From left, Zoe Rennie ’21, Josh Faires ’20, and William Conte ’21 observe orangutans in the Thirty Hills Restoration Concession.
Courtesy Princeton Sunda Rainforest Project

For decades, the rainforests on the Indonesian island of Sumatra have been under siege from development by pulp and paper producers and palm-oil plantations. The Thirty Hills Restoration Concession, run by the World Wildlife Fund (WWF), is working to reverse that trend with sustainable, traditional land uses, such as honey harvesting. 

Six students from the Princeton Conservation Society traveled to Thirty Hills in the summer of 2019 to explore the region and meet with Indigenous people and conservation experts. With support from WWF and Princeton’s High Meadows Environmental Institute, the students produced a documentary film about their visit, Across Thirty Hills, which premiered in an online screening and discussion in January. A virtual event for Princeton alumni will be held April 20 (to register, click here). 

The Conservation Society’s interest in Sumatra dates back to 2018, when students began looking for a way to help protect the habitats of tigers in Southeast Asia. “We realized pretty early on that in order to have a tangible impact, we’d need to partner with an organization that was working on the ground,” said Arjun Krishnan ’21, associate editor of the film. A conversation with Carter Roberts ’82, WWF’s president and CEO, helped the students connect with the Thirty Hills team.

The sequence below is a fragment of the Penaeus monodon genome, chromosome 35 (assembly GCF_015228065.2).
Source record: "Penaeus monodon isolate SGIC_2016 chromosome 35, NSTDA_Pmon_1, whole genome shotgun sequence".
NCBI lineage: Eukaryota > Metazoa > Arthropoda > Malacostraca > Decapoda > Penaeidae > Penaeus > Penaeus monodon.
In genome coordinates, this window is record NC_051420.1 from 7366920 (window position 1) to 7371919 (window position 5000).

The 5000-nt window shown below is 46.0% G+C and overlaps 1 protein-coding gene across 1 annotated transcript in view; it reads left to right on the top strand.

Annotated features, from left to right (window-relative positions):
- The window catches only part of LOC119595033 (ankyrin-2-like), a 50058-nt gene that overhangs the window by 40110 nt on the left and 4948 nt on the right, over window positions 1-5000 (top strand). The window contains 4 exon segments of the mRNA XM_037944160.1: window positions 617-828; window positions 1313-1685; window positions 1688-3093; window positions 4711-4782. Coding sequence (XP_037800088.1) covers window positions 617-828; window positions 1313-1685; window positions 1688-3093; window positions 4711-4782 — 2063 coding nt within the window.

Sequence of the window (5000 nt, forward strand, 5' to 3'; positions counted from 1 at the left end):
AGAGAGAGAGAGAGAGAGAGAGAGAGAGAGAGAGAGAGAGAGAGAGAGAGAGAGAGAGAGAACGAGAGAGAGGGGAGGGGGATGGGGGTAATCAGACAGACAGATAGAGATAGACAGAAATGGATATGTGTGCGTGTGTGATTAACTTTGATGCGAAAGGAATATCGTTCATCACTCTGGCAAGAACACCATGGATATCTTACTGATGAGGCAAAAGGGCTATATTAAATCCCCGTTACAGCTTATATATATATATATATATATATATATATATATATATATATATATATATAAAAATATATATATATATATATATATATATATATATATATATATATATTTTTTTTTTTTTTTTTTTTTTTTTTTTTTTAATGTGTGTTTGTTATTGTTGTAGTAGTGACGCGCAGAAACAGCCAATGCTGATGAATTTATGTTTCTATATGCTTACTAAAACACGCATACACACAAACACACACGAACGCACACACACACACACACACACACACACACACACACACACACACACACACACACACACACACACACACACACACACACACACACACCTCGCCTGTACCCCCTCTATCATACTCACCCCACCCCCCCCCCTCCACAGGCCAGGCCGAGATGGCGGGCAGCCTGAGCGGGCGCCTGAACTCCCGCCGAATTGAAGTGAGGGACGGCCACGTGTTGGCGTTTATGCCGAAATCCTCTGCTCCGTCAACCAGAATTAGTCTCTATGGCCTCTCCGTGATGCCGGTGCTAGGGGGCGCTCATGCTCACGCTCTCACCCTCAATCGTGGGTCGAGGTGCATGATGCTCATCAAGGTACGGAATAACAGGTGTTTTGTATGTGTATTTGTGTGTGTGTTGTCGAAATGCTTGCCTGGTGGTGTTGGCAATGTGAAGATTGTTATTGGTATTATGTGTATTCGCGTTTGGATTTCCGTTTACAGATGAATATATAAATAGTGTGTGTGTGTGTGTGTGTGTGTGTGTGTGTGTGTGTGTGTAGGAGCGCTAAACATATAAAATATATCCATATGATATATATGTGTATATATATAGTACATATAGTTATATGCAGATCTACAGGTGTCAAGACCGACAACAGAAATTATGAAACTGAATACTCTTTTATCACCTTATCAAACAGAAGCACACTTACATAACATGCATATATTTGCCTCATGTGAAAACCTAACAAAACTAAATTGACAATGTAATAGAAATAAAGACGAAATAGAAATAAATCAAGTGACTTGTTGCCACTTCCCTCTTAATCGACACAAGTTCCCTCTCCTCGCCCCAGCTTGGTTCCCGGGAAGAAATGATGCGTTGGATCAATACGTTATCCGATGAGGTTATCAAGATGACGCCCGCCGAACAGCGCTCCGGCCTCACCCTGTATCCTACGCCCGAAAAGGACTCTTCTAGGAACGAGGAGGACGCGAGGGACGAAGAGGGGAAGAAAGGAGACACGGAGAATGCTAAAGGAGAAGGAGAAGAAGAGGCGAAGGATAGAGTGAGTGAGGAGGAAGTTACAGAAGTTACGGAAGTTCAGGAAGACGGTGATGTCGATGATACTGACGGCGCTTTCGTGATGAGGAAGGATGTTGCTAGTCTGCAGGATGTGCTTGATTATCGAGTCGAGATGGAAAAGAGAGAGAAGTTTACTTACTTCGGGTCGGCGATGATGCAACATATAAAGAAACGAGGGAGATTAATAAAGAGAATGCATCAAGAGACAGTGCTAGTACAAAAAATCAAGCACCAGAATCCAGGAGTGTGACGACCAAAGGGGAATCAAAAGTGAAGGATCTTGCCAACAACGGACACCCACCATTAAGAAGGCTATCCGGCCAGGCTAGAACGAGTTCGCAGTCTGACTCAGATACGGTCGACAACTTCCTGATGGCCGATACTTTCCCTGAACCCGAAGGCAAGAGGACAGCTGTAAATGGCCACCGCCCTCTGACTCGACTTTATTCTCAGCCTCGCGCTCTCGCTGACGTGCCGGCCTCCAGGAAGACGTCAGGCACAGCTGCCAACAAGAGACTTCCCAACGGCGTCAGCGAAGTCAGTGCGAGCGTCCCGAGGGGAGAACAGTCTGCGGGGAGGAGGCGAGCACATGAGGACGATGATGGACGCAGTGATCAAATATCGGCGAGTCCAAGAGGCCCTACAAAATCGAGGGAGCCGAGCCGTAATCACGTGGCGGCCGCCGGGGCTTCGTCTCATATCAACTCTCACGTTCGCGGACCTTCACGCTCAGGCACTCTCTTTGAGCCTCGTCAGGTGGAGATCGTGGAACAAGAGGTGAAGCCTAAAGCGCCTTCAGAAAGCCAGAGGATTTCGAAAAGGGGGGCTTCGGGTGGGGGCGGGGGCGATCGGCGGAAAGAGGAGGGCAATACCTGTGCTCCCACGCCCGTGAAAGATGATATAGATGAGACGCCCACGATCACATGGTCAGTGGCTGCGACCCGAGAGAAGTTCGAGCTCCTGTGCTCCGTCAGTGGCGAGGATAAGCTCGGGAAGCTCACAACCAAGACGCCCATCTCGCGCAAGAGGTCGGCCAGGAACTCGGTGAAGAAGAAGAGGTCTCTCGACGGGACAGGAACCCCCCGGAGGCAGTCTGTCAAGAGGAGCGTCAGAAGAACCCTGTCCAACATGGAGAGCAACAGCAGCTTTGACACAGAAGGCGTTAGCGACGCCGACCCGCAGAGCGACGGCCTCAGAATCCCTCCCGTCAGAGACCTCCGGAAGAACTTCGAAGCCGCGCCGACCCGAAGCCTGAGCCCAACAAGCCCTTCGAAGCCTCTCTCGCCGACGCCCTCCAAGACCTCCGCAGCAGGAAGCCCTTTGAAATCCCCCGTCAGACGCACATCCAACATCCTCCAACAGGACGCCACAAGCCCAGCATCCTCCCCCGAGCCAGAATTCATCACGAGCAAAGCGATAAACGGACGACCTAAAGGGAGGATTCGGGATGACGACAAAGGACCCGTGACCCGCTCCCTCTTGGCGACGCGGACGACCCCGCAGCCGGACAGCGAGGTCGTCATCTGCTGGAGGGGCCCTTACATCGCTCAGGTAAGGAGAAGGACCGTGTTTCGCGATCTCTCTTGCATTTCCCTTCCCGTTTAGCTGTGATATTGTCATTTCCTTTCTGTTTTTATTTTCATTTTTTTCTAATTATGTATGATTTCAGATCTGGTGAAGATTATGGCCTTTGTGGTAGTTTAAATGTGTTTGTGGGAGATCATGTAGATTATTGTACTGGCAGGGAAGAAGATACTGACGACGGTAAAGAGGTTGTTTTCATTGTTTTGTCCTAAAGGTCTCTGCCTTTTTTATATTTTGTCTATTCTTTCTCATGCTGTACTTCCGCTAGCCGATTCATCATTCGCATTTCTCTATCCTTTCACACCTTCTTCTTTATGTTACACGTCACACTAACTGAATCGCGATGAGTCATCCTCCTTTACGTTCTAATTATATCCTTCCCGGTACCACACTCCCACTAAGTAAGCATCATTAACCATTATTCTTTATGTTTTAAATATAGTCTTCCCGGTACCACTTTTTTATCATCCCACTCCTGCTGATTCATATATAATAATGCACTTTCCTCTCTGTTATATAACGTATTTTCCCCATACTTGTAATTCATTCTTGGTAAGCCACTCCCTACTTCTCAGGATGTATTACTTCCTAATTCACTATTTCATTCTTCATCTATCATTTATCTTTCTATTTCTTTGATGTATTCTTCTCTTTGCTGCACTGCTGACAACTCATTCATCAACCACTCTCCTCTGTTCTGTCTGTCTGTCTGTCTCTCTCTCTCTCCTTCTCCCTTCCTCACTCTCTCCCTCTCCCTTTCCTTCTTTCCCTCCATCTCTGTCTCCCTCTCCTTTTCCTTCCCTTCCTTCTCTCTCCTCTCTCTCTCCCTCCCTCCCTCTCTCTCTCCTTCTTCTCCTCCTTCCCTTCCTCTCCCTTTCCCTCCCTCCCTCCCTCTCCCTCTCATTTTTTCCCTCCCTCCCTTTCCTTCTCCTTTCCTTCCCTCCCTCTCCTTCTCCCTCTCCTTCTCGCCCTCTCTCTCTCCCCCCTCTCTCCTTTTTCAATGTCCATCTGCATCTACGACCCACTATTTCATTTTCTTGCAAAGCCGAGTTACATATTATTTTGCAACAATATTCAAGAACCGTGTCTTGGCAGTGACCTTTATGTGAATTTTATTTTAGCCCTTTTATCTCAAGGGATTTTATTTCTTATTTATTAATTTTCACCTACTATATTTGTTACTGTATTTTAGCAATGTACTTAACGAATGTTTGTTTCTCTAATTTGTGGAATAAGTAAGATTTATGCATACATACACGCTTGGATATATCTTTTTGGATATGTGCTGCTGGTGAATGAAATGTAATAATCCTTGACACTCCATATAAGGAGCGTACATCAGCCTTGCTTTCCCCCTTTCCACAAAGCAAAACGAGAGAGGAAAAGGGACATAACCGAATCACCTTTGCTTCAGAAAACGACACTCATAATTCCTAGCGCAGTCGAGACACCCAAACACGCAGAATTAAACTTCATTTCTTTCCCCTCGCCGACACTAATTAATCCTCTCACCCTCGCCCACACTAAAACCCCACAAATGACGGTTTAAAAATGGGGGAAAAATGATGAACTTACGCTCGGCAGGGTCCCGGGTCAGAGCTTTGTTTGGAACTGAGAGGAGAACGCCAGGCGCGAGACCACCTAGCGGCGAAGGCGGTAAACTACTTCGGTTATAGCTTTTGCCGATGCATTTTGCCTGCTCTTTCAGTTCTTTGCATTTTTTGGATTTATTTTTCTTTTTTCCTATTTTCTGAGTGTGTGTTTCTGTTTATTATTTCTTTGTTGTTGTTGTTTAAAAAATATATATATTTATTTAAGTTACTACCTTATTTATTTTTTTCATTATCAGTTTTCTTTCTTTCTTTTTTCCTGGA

On their visit to Thirty Hills, the students observed orangutans, tracked elephants through the forest, and had a close encounter with swarming bees as they filmed a honey harvest. They also learned the complex challenges of balancing the livelihoods of local communities with the habitat needs of threatened species. 

Turning hours of footage and interviews into a half-hour film was a challenge, particularly after the pandemic sent team members away from campus, but editor and ecology and evolutionary biology major Zoe Rennie ’21 is proud of the final cut and the response it received from faculty at the January screening. 

“Hearing the feedback from professors wasn’t just in-the-moment gratifying,” Rennie said. “It was also reassurance that we’re on the right track and doing something that is contributing positively to the Princeton community.”